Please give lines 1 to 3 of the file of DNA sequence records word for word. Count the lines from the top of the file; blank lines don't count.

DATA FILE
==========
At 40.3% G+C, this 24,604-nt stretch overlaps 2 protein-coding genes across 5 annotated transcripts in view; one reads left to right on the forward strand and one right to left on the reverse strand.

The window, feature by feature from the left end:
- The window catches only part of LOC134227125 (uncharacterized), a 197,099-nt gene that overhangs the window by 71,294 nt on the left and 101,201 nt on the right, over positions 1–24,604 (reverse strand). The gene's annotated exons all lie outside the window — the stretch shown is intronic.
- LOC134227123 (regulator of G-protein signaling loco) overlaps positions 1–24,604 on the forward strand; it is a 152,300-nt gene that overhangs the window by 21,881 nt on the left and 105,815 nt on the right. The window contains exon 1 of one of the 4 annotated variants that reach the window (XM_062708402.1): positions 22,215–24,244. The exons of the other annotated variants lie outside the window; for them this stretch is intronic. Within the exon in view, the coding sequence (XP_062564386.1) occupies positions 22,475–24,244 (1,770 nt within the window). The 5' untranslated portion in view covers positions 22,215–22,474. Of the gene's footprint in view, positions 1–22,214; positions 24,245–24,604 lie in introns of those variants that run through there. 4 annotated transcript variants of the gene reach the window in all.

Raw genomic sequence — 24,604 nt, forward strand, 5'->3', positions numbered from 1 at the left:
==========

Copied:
At 40.3% G+C, this 24,604-nt stretch overlaps 2 protein-coding genes across 5 annotated transcripts in view; one reads left to right on the forward strand and one right to left on the reverse strand.

The window, feature by feature from the left end:
- The window catches only part of LOC134227125 (uncharacterized), a 197,099-nt gene that overhangs the window by 71,294 nt on the left and 101,201 nt on the right, over positions 1–24,604 (reverse strand). The gene's annotated exons all lie outside the window — the stretch shown is intronic.